Empowering Women and Girls in Science: Interview with Dr. Claire Grauer


In honor of the International Day for Women and Girls in Science celebrated on February 11th, the team of  UNESCO Chair in Higher Education for Sustainable Development conversed with a female researcher in the team Dr Claire Grauer, on her experiences in the field of science as woman and the challenges she faced during her research.  

Claire is doing stellar work in sustainability education and research. She has been actively engaged in many  Education for Sustainability projects for years in Germany and globally. Let us read about the insights on her research journey and the career she offered, but before that, we would like to share some facts about women in science.

According to the United Nations, 

  • Women are typically given smaller research grants than their male colleagues and, while they represent 33.3 per cent of all researchers, only 12 per cent of members of national science academies are women.
  • Female researchers tend to have shorter, less well-paid careers. Their work is underrepresented in high-profile journals and they are often passed over for promotion.
  • According to the UNESCO Institute for Statistics, less than 30 per cent  of the world’s researchers are women. 
  • According to UN Women, “a 2022 study conducted in 117 countries found that one in two women scientists reported experiencing sexual harassment at work, with 65 per cent of respondents reporting that this negatively impacted their career”.
  • Only 29.2 per cent of all STEM workers are women, compared to 49.3 per cent across non-STEM occupations.
International Day of Women and Girls in Science, 2024 ©Leuphana
International Day of Women and Girls in Science, 2024

Interview with Dr. Claire Grauer

1. Please introduce yourself and tell us your research focus and expertise.

I am a postdoctoral researcher at Daniel Fischer's working group for Sustainability Education and Communication at the School of Sustainability at Leuphana University of Lüneburg. My doctoral research has focussed on the potential of promoting learners' awareness of the relationship between time and sustainability in formal education. I am still interested in exploring the links between time and sustainability in education with transformative teaching and learning approaches, especially through addressing the relationship between personal needs and sustainable consumption. For some time now, I have also been working more intensively on how decolonial approaches can be more firmly anchored in sustainability education and teacher training.

2. What inspired you to pursue a career in science, specifically in your field of research? Can you highlight your key experiences in your research journey? You are also welcome to share your disappointments with us.

I came to science a little later in life because I had been working in development cooperation for a while after my first university degree, followed by a few years as a freelance educator focusing on education for sustainable development (ESD) and global citizenship education (GCE). At some point, I increasingly felt that my work needed a sufficient theoretical foundation. Looking back, I have always had a strong interest in matters of global justice, and this is the kind of red thread spanning my professional development. My academic work helps me to better understand these processes and enables me to look at how we, as individuals and also as a society, could contribute to creating more global justice.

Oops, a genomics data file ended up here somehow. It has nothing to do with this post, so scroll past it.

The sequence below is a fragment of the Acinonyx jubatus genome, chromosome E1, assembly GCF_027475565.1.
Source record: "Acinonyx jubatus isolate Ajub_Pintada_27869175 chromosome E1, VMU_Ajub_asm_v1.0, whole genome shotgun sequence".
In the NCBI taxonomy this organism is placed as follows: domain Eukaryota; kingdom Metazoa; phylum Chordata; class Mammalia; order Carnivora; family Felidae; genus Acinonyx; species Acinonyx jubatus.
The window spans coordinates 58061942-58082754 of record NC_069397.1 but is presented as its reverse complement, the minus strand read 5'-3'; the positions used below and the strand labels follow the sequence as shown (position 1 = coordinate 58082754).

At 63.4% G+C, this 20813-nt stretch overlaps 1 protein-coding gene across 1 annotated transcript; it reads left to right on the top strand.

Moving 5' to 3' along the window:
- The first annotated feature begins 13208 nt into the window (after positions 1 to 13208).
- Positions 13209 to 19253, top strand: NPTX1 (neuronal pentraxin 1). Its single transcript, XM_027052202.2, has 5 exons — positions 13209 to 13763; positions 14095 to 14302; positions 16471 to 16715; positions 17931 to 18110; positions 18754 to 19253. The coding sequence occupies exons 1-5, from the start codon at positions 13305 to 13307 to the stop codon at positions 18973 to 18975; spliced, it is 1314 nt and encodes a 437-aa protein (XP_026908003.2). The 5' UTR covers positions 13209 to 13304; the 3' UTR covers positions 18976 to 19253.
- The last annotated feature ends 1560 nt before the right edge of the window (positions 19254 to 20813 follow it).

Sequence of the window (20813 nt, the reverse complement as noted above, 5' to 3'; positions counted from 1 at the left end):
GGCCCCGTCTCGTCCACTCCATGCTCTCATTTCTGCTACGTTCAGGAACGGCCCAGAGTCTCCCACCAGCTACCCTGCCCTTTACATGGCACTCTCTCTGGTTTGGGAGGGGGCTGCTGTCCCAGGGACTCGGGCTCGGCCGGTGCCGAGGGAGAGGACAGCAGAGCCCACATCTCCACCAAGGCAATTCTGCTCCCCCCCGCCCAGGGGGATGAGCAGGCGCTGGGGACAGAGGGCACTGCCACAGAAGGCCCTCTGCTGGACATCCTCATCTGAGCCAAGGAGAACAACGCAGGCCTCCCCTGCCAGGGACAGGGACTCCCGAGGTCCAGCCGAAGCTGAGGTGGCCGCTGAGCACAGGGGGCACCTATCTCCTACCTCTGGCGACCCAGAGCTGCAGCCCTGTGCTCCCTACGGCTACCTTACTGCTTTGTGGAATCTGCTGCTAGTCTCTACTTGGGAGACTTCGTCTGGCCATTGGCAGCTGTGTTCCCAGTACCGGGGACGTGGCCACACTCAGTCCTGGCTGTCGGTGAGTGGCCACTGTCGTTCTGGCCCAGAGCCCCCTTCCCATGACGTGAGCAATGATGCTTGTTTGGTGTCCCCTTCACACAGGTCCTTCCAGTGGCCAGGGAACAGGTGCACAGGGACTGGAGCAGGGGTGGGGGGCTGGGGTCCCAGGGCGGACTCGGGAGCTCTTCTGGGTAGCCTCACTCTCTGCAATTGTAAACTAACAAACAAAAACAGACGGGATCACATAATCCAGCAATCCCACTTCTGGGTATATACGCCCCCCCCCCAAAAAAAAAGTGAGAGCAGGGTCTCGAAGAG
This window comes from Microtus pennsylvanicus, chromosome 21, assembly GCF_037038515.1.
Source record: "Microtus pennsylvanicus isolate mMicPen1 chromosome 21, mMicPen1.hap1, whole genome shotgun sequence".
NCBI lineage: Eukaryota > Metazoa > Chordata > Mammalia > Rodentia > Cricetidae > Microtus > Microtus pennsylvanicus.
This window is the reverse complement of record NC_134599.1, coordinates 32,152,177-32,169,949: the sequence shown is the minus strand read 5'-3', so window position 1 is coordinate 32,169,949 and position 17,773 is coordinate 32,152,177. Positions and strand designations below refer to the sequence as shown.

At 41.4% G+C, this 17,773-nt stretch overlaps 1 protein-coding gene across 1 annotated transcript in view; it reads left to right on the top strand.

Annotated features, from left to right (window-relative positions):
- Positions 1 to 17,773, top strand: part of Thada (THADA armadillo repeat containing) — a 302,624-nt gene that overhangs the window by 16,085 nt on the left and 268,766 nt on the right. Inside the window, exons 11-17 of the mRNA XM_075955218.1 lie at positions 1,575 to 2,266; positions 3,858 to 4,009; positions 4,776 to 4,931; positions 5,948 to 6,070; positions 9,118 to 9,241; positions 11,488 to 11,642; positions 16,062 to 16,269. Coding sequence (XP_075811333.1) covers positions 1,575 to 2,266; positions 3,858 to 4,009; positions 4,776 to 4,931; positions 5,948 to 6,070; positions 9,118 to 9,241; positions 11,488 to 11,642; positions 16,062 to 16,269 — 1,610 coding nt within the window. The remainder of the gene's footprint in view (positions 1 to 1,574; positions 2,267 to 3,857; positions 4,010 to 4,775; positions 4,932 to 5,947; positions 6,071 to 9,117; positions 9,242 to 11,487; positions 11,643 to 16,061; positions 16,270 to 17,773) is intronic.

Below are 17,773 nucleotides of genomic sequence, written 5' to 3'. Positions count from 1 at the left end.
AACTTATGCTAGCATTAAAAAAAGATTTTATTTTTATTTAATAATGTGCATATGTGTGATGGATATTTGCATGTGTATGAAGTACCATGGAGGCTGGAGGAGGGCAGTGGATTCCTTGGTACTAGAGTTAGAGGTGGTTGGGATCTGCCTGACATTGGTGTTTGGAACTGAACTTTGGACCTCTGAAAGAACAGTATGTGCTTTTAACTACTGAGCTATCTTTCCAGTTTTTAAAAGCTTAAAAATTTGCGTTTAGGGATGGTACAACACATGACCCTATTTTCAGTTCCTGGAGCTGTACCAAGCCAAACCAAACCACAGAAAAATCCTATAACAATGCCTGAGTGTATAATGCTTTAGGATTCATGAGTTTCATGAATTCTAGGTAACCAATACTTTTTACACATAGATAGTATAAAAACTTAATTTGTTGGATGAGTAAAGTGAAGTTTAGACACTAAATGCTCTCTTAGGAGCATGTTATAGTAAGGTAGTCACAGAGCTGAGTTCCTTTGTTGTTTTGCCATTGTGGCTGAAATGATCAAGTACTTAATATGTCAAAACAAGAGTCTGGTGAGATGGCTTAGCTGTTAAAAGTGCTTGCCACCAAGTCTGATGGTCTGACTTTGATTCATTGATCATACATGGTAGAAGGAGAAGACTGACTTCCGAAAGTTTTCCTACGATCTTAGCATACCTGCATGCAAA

An important experience in this respect was that after several years outside of university, I returned to academia through a project position without having particularly planned it. Since then, I've been very involved with the topics of time, wealth, and time justice, which have significantly impacted me and influenced how I reflect on and organise my everyday life. Which I don't always manage to do in a way that I feel is balanced or sustainable.

I can't say too much about disappointments because I've been lucky in many respects and have experienced fewer barriers than other women in science. I may not be aware of some of them. But of course, not everything is always great, and there are a number of small things that I find disappointing about the academic system, such as the fact that many things take a lot of time and administrative processes often hinder spontaneous action.

3. As a woman in research, how have you navigated the challenges and struck a balance between your career and personal responsibilities, such as as a mother? What could you advise young female students like me?

Firstly, I have to say that I have been fortunate to always have good access to childcare and have always had very supportive (male) colleagues who never made me feel like I had to 'hide' my children or that I couldn't have reasonably flexible working hours. My experience here certainly does not represent what other women/carers experience. Anyone who asks around among their female colleagues or looks at more recent data knows that women and mothers, in particular, experience much greater pressure and that the precarious employment conditions in science lead to many women leaving university or starting a family late or not at all.